This Week’s Monologue of Menace: Tony’s Wake up Call.

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Wake up, Tony.

You hear that sound? That’s the safety lock being pulled back on my Semi-automatic Glock nineteen, perfect fit in my tiny hand. Feels nice.

Remember the time we spent at the gun range? You teaching me the basics. Me scared like a kitten visiting a lion’s den. But I’m doing fine today. No tremble in my hands. No sweating.

What were the big three again?

One: treat every gun as if it were loaded. Don’t worry, this one is.

Two: gun always pointed in a safe direction. In this case that means away from me.

Three: Finger off the trigger until you’re ready to shoot. Oh, I’m ready.

And four: Don’t point at anything you’re not willing to destroy.

And then there’s the proper stance: elbow slightly bent, leaned forward to absorb the weapon’s recoil. I’m ready, motherfucker. Are you?

Remember how spooked I was when you bought me the gun for my birthday. Too scared to touch it. You told me I needed it, living in this shitty neighborhood. Never know who’s going to be lurking in the bushes late at night, watching, waiting. You never know what kind of harm some creep like that can do if you’re not ready for him.

But now I’m ready. Because now I know the creeps don’t only come with crowbars and handmade shivs. Sometimes they come with big smiles and shitty lies that almost make sense. And sometimes they get busted coming back from office parties that didn’t happen. Because they forget their cell phones at home. Wake up, Tony. I really need to empty a few rounds in your skull. But I’m waiting until you’re wide-awake because I need you to know why.

Want to be thrilled in under an hour? Check out some short crime reads that give you plenty of time to get back to the cubicle.

For fans of slasher films, there’s The Sweetest Kind of Chaos. 

Will a smooth-talking hustler get what he wants or what he deserves? Find out in Watching the Cards.

Gun-toting high schoolers learn a deadly lesson in Oedipus Shrugged 

Want dark noir based on a classic Prince song? Check out It Might Be Little But it’s Loud.

How about dark noir based on a classic Steely Dan song? We Can’t Dance Together.

Revenge killing suburbia? Why not? Liar’s Lemonade.

How about revenge killing in the rural south? Good Times There Are Not Forgotten

Nothing to Kill or Die for. A hit man takes an odd assignment: Save John Lennon.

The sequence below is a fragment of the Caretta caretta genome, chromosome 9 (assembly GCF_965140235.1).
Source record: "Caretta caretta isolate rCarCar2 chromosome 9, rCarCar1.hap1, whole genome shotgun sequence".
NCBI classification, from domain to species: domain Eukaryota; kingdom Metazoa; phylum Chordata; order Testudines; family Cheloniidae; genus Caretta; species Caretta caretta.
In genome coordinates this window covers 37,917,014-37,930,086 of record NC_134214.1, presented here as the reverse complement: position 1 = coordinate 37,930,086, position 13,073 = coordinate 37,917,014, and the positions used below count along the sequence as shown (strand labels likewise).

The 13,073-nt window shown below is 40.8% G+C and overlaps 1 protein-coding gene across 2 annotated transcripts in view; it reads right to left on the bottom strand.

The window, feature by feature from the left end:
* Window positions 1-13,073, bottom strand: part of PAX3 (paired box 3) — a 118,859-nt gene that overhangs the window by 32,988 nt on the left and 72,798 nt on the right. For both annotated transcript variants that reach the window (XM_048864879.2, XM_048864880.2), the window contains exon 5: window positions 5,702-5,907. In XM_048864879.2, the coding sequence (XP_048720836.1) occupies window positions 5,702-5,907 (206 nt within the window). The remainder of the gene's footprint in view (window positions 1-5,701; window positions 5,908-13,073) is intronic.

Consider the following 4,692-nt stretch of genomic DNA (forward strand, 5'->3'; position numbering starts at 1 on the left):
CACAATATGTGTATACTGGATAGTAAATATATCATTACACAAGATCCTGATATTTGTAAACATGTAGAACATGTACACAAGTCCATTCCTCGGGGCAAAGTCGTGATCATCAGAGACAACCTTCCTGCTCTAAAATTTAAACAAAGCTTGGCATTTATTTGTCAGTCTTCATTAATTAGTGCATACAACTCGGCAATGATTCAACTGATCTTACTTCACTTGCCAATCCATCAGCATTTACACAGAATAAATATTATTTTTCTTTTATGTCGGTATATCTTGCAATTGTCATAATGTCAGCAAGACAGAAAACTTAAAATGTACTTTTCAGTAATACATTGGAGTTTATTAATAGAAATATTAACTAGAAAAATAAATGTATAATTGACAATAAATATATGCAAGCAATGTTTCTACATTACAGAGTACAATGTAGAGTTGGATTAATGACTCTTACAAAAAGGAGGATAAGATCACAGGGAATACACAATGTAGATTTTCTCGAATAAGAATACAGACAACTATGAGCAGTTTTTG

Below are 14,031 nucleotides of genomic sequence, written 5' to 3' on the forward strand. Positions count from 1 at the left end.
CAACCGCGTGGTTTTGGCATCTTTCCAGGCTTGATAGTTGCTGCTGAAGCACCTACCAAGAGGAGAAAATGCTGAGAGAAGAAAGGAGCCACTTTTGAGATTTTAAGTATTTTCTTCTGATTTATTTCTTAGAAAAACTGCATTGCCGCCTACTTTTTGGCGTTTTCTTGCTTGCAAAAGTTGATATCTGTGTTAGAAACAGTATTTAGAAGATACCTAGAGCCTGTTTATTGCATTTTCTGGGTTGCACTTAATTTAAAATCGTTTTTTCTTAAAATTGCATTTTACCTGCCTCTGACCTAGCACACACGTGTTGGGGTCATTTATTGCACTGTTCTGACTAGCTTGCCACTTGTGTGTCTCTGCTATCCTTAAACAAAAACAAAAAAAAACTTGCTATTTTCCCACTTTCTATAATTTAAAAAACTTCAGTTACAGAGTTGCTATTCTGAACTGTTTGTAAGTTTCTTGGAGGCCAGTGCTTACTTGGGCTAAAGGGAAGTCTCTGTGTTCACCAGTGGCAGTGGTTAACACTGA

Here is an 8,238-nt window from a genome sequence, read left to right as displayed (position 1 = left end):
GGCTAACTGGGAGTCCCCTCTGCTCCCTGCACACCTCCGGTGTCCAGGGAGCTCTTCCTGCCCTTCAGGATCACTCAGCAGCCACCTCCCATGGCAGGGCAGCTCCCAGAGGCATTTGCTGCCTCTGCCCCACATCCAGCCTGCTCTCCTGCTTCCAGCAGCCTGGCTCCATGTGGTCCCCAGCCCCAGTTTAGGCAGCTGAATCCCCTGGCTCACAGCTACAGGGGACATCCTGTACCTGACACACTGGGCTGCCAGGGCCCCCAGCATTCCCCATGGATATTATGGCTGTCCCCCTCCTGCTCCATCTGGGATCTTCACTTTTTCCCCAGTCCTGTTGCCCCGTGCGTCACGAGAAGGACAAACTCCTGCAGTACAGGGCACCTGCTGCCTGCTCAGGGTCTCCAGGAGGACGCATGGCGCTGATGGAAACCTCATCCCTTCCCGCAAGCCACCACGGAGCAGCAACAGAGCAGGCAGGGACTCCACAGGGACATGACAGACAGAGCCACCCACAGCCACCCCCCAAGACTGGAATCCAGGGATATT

Mutiny on the Pimp Wagon. Skullduggery on the high seas.

Read this piece with your ears

The transition from journalist to crime novelist

Bruce DeSilva's Rogue Island

dread lineA lot of people think that daily journalism must be a great training ground for novelists. I tell them that, for the most part, it is not.

As someone who worked as a news reporter and editor for forty years before writing crime novels, I was never comfortable with the bad writing habits and journalistic traditions that make most news writing unnecessarily turgid and tedious. In fact, I spent my career at The Providence Journal, The Hartford Courant and The Associated Press rebelling against those traditions and the editors who enforce them.

I wanted to write about real flesh-and-blood characters, but most news stories are populated by stick figures identified by little more than name, age and job title. I wanted to set my stories in real places, but most news stories use street addresses in lieu of a sense of place. I wanted to write yarns with beginnings…

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This Week’s Monologue of Menace: How I Got the Scar (excerpt from Kiss the Ladies Goodnight)

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In this excerpt from Kiss the Ladies Goodnight, Legato’s toughness gets tested by a young suburban punk named Tolliver who’s not too eager to answer questions. “All right, tough guy,” Tolliver said. “Tell me about the worst beating you’ve ever taken.”

Legato sat in front of the guy, then pointed to a small scar under his left eye. “How about I tell you about this. See the scar?”

Tolliver smirked. “Yeah, I see that. What, you get that from some mugger or maybe the bully from Brooklyn high school?”